Tuesday, April 27, 2010


EPA Issues Report on U.S. Climate Change Indicators

---------- Forwarded message ----------
From: "Makuch, Joseph" <Joseph.Makuch@ars.usda.gov>
Date: Apr 27, 2010 2:00 PM
Subject: [ENVIRO-NEWS] EPA Issues Report on U.S. Climate Change Indicators
To: <Enviro-News@nal.usda.gov>

From: U.S. EPA [mailto:usaepa@govdelivery.com]
Sent: Tuesday, April 27, 2010 1:13 PM
Subject: Air News Release (HQ): EPA Issues Report on U.S. Climate Change

Cathy Milbourn (News Media Only)
(202) 564-7849
(202) 564-4355

April 27, 2010

EPA Issues Report on U.S.
Climate Change Indicators

WASHINGTON - Heat waves, storms, sea levels, glaciers, and wildlife
migrations are just a few of the environmental indicators that show
measurable signs of climate change.  A U.S. Environmental Protection
Agency (EPA) report, Climate Change Indicators in the United States,
looks at 24 key indicators that show how climate change impacts the
health and environment of the nation's citizens.

"These indicators show us that climate change is a very real problem
with impacts that are already being seen," said Gina McCarthy, assistant
administrator for EPA's Office of Air and Radiation. "The actions
Americans are taking today to save energy and reduce greenhouse gas
emissions will help us solve this global challenge."

Some of the key findings include:

*         Greenhouse gas emissions from human activities are increasing.
Between 1990 and 2008, there has been about a 14 percent increase in
emissions in the United States.

*         Average temperatures are rising. Seven of the top 10 warmest
years on record for the continental United States have occurred since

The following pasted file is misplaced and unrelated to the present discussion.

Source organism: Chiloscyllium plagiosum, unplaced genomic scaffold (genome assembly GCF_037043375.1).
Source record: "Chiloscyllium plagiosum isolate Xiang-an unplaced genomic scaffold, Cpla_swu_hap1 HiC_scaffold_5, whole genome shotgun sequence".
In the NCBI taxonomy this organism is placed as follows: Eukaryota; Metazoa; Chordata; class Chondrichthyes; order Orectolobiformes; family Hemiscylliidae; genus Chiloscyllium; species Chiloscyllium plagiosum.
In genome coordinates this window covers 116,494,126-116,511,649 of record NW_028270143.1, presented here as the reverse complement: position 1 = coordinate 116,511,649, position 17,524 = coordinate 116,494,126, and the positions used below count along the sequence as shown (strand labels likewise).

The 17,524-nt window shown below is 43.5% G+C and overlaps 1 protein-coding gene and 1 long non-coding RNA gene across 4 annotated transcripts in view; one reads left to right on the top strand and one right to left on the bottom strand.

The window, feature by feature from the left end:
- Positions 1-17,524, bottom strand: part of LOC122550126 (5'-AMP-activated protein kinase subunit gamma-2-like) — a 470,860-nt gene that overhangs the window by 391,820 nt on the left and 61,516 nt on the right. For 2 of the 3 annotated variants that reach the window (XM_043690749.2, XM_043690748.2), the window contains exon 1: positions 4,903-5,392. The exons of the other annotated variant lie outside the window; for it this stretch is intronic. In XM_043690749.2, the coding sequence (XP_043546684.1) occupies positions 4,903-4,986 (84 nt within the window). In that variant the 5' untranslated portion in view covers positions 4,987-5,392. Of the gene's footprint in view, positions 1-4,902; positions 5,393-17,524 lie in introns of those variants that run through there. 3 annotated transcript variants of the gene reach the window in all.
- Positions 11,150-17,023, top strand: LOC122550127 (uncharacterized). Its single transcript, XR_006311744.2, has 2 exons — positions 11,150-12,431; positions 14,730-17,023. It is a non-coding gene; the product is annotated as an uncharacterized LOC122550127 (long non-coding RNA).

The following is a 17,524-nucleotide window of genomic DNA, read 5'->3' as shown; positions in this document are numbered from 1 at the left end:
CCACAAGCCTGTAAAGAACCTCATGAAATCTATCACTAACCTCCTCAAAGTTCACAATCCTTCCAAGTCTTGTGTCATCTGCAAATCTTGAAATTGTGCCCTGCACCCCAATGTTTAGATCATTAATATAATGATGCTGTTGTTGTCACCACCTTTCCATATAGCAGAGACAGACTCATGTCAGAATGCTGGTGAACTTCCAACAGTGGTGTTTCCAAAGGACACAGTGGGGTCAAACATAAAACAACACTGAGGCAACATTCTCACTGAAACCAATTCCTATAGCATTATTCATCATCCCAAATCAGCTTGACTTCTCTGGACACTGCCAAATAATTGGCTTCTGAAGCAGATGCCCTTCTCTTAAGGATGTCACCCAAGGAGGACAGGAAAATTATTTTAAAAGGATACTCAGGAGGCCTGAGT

*         Tropical cyclone intensity has increased in recent decades.
Six of the 10 most active hurricane seasons have occurred since the

*         Sea levels are rising. From 1993 to 2008, sea level rose twice
as fast as the long-term trend.

*         Glaciers are melting. Loss of glacier volume appears to have
accelerated over the last decade.

*         The frequency of heat waves has risen steadily since the
1960s. The percentage of the U.S. population impacted by heat waves has
also increased.

The information included in this report will help inform future policy
decisions and will help evaluate the success of climate change efforts.
The data used in this report were collected by several government
agencies, academic institutions, and other stakeholder organizations. As
new data and information become available, EPA will update and broaden
the indicators in future reports.

Information about the Climate Change Indicators report:

Information about climate change: http://www.epa.gov/climatechange


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